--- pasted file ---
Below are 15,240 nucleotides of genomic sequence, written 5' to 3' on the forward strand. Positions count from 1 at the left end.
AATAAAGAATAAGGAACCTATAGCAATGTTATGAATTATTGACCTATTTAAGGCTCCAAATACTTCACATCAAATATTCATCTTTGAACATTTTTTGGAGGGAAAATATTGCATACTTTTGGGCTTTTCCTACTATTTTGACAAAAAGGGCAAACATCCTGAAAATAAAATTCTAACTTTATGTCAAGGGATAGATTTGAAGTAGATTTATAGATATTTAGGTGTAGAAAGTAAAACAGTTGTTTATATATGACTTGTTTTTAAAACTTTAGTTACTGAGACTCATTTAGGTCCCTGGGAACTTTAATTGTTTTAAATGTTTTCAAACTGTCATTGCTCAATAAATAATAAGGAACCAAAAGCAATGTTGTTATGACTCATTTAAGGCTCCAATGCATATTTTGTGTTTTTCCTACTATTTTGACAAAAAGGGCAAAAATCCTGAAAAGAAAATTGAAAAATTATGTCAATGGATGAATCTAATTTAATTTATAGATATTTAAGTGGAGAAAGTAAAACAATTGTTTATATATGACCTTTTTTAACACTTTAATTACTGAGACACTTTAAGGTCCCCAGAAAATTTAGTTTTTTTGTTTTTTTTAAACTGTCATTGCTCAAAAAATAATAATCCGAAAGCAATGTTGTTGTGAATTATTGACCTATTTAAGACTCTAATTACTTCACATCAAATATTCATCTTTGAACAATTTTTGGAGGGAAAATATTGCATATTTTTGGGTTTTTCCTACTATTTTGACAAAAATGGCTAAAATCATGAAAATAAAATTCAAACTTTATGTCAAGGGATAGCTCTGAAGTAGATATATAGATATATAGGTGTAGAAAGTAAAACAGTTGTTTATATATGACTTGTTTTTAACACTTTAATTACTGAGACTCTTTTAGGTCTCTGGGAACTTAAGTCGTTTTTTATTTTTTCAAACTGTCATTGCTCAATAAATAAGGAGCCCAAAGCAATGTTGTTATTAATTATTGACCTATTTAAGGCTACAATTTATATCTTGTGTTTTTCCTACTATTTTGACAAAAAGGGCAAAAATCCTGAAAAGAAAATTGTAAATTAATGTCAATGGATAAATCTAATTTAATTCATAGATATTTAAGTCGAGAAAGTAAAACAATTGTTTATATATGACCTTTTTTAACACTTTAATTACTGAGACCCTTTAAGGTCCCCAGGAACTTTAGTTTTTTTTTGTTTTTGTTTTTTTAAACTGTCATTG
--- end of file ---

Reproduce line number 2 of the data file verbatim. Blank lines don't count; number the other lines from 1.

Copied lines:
AATAAAGAATAAGGAACCTATAGCAATGTTATGAATTATTGACCTATTTAAGGCTCCAAATACTTCACATCAAATATTCATCTTTGAACATTTTTTGGAGGGAAAATATTGCATACTTTTGGGCTTTTCCTACTATTTTGACAAAAAGGGCAAACATCCTGAAAATAAAATTCTAACTTTATGTCAAGGGATAGATTTGAAGTAGATTTATAGATATTTAGGTGTAGAAAGTAAAACAGTTGTTTATATATGACTTGTTTTTAAAACTTTAGTTACTGAGACTCATTTAGGTCCCTGGGAACTTTAATTGTTTTAAATGTTTTCAAACTGTCATTGCTCAATAAATAATAAGGAACCAAAAGCAATGTTGTTATGACTCATTTAAGGCTCCAATGCATATTTTGTGTTTTTCCTACTATTTTGACAAAAAGGGCAAAAATCCTGAAAAGAAAATTGAAAAATTATGTCAATGGATGAATCTAATTTAATTTATAGATATTTAAGTGGAGAAAGTAAAACAATTGTTTATATATGACCTTTTTTAACACTTTAATTACTGAGACACTTTAAGGTCCCCAGAAAATTTAGTTTTTTTGTTTTTTTTAAACTGTCATTGCTCAAAAAATAATAATCCGAAAGCAATGTTGTTGTGAATTATTGACCTATTTAAGACTCTAATTACTTCACATCAAATATTCATCTTTGAACAATTTTTGGAGGGAAAATATTGCATATTTTTGGGTTTTTCCTACTATTTTGACAAAAATGGCTAAAATCATGAAAATAAAATTCAAACTTTATGTCAAGGGATAGCTCTGAAGTAGATATATAGATATATAGGTGTAGAAAGTAAAACAGTTGTTTATATATGACTTGTTTTTAACACTTTAATTACTGAGACTCTTTTAGGTCTCTGGGAACTTAAGTCGTTTTTTATTTTTTCAAACTGTCATTGCTCAATAAATAAGGAGCCCAAAGCAATGTTGTTATTAATTATTGACCTATTTAAGGCTACAATTTATATCTTGTGTTTTTCCTACTATTTTGACAAAAAGGGCAAAAATCCTGAAAAGAAAATTGTAAATTAATGTCAATGGATAAATCTAATTTAATTCATAGATATTTAAGTCGAGAAAGTAAAACAATTGTTTATATATGACCTTTTTTAACACTTTAATTACTGAGACCCTTTAAGGTCCCCAGGAACTTTAGTTTTTTTTTGTTTTTGTTTTTTTAAACTGTCATTG